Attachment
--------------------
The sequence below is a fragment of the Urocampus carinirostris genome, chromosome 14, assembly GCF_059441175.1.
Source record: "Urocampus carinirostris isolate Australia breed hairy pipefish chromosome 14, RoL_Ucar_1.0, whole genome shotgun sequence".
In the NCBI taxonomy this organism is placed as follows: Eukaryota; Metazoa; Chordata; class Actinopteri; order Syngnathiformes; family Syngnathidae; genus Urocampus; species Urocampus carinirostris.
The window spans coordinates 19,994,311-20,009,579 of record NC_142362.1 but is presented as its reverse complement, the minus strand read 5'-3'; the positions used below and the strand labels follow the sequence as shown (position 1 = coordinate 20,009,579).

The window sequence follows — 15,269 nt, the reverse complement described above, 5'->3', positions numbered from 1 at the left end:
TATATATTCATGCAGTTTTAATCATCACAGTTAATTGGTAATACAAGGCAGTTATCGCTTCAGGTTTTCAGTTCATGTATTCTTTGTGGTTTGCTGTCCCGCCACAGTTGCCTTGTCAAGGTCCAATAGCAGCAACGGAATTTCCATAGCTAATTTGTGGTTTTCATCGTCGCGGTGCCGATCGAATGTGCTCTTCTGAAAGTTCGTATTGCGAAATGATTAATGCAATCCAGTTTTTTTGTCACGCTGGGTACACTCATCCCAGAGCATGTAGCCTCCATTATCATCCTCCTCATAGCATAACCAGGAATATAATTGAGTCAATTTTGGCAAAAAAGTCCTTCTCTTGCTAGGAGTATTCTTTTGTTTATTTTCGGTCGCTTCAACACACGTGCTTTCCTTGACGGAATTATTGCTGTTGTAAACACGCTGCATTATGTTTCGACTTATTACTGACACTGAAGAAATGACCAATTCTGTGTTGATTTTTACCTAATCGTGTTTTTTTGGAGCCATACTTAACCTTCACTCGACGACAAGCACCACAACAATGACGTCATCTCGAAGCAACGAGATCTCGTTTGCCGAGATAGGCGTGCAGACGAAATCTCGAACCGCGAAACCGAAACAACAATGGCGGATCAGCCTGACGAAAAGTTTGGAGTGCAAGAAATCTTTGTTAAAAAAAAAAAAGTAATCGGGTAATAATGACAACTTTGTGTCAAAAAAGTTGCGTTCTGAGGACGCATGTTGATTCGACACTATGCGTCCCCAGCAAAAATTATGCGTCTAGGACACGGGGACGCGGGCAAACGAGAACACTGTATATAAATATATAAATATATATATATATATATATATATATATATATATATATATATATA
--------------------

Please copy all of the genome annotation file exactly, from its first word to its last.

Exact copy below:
The sequence below is a fragment of the Urocampus carinirostris genome, chromosome 14, assembly GCF_059441175.1.
Source record: "Urocampus carinirostris isolate Australia breed hairy pipefish chromosome 14, RoL_Ucar_1.0, whole genome shotgun sequence".
In the NCBI taxonomy this organism is placed as follows: Eukaryota; Metazoa; Chordata; class Actinopteri; order Syngnathiformes; family Syngnathidae; genus Urocampus; species Urocampus carinirostris.
The window spans coordinates 19,994,311-20,009,579 of record NC_142362.1 but is presented as its reverse complement, the minus strand read 5'-3'; the positions used below and the strand labels follow the sequence as shown (position 1 = coordinate 20,009,579).

The window sequence follows — 15,269 nt, the reverse complement described above, 5'->3', positions numbered from 1 at the left end:
TATATATTCATGCAGTTTTAATCATCACAGTTAATTGGTAATACAAGGCAGTTATCGCTTCAGGTTTTCAGTTCATGTATTCTTTGTGGTTTGCTGTCCCGCCACAGTTGCCTTGTCAAGGTCCAATAGCAGCAACGGAATTTCCATAGCTAATTTGTGGTTTTCATCGTCGCGGTGCCGATCGAATGTGCTCTTCTGAAAGTTCGTATTGCGAAATGATTAATGCAATCCAGTTTTTTTGTCACGCTGGGTACACTCATCCCAGAGCATGTAGCCTCCATTATCATCCTCCTCATAGCATAACCAGGAATATAATTGAGTCAATTTTGGCAAAAAAGTCCTTCTCTTGCTAGGAGTATTCTTTTGTTTATTTTCGGTCGCTTCAACACACGTGCTTTCCTTGACGGAATTATTGCTGTTGTAAACACGCTGCATTATGTTTCGACTTATTACTGACACTGAAGAAATGACCAATTCTGTGTTGATTTTTACCTAATCGTGTTTTTTTGGAGCCATACTTAACCTTCACTCGACGACAAGCACCACAACAATGACGTCATCTCGAAGCAACGAGATCTCGTTTGCCGAGATAGGCGTGCAGACGAAATCTCGAACCGCGAAACCGAAACAACAATGGCGGATCAGCCTGACGAAAAGTTTGGAGTGCAAGAAATCTTTGTTAAAAAAAAAAAAGTAATCGGGTAATAATGACAACTTTGTGTCAAAAAAGTTGCGTTCTGAGGACGCATGTTGATTCGACACTATGCGTCCCCAGCAAAAATTATGCGTCTAGGACACGGGGACGCGGGCAAACGAGAACACTGTATATAAATATATAAATATATATATATATATATATATATATATATATATATATATATATA